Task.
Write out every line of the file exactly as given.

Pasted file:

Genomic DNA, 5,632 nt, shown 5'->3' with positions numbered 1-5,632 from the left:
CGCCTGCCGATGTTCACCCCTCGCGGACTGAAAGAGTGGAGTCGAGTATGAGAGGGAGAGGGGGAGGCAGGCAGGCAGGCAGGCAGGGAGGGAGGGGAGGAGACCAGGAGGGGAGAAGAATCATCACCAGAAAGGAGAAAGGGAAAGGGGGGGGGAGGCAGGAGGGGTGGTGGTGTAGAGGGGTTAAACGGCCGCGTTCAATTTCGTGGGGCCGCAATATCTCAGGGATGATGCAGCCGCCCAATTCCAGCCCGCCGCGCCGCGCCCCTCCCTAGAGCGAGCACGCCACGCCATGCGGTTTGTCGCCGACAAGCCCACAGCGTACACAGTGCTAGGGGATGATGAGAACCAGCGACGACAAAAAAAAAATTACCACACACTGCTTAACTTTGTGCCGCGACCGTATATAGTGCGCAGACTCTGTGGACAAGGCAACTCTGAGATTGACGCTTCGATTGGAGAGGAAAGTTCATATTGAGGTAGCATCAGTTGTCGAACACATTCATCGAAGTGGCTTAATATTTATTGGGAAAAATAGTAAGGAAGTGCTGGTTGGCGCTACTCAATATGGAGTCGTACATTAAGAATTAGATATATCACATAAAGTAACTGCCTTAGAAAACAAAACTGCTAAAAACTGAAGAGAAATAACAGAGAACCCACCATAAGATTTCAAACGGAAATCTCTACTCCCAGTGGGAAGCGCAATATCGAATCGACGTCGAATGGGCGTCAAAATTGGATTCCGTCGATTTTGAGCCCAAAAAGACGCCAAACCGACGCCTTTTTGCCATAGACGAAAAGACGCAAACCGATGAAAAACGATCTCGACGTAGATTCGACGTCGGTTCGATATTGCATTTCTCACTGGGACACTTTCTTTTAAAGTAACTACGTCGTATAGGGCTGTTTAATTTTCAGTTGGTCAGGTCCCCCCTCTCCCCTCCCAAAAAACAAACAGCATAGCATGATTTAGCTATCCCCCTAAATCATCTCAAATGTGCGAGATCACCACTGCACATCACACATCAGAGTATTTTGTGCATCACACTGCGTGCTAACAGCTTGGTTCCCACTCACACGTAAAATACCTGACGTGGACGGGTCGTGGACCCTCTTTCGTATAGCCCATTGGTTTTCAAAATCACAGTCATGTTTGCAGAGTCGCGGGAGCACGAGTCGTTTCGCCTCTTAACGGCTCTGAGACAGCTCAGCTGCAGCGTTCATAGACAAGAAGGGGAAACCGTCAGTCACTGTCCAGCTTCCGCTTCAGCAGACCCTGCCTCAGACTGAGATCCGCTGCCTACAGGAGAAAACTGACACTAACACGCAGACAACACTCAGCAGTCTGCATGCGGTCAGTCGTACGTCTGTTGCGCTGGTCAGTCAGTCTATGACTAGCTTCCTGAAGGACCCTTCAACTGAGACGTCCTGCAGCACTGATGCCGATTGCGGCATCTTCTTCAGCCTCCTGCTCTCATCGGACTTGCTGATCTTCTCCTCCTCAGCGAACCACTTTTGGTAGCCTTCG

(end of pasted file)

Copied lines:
Genomic DNA, 5,632 nt, shown 5'->3' with positions numbered 1-5,632 from the left:
CGCCTGCCGATGTTCACCCCTCGCGGACTGAAAGAGTGGAGTCGAGTATGAGAGGGAGAGGGGGAGGCAGGCAGGCAGGCAGGCAGGGAGGGAGGGGAGGAGACCAGGAGGGGAGAAGAATCATCACCAGAAAGGAGAAAGGGAAAGGGGGGGGGAGGCAGGAGGGGTGGTGGTGTAGAGGGGTTAAACGGCCGCGTTCAATTTCGTGGGGCCGCAATATCTCAGGGATGATGCAGCCGCCCAATTCCAGCCCGCCGCGCCGCGCCCCTCCCTAGAGCGAGCACGCCACGCCATGCGGTTTGTCGCCGACAAGCCCACAGCGTACACAGTGCTAGGGGATGATGAGAACCAGCGACGACAAAAAAAAAATTACCACACACTGCTTAACTTTGTGCCGCGACCGTATATAGTGCGCAGACTCTGTGGACAAGGCAACTCTGAGATTGACGCTTCGATTGGAGAGGAAAGTTCATATTGAGGTAGCATCAGTTGTCGAACACATTCATCGAAGTGGCTTAATATTTATTGGGAAAAATAGTAAGGAAGTGCTGGTTGGCGCTACTCAATATGGAGTCGTACATTAAGAATTAGATATATCACATAAAGTAACTGCCTTAGAAAACAAAACTGCTAAAAACTGAAGAGAAATAACAGAGAACCCACCATAAGATTTCAAACGGAAATCTCTACTCCCAGTGGGAAGCGCAATATCGAATCGACGTCGAATGGGCGTCAAAATTGGATTCCGTCGATTTTGAGCCCAAAAAGACGCCAAACCGACGCCTTTTTGCCATAGACGAAAAGACGCAAACCGATGAAAAACGATCTCGACGTAGATTCGACGTCGGTTCGATATTGCATTTCTCACTGGGACACTTTCTTTTAAAGTAACTACGTCGTATAGGGCTGTTTAATTTTCAGTTGGTCAGGTCCCCCCTCTCCCCTCCCAAAAAACAAACAGCATAGCATGATTTAGCTATCCCCCTAAATCATCTCAAATGTGCGAGATCACCACTGCACATCACACATCAGAGTATTTTGTGCATCACACTGCGTGCTAACAGCTTGGTTCCCACTCACACGTAAAATACCTGACGTGGACGGGTCGTGGACCCTCTTTCGTATAGCCCATTGGTTTTCAAAATCACAGTCATGTTTGCAGAGTCGCGGGAGCACGAGTCGTTTCGCCTCTTAACGGCTCTGAGACAGCTCAGCTGCAGCGTTCATAGACAAGAAGGGGAAACCGTCAGTCACTGTCCAGCTTCCGCTTCAGCAGACCCTGCCTCAGACTGAGATCCGCTGCCTACAGGAGAAAACTGACACTAACACGCAGACAACACTCAGCAGTCTGCATGCGGTCAGTCGTACGTCTGTTGCGCTGGTCAGTCAGTCTATGACTAGCTTCCTGAAGGACCCTTCAACTGAGACGTCCTGCAGCACTGATGCCGATTGCGGCATCTTCTTCAGCCTCCTGCTCTCATCGGACTTGCTGATCTTCTCCTCCTCAGCGAACCACTTTTGGTAGCCTTCG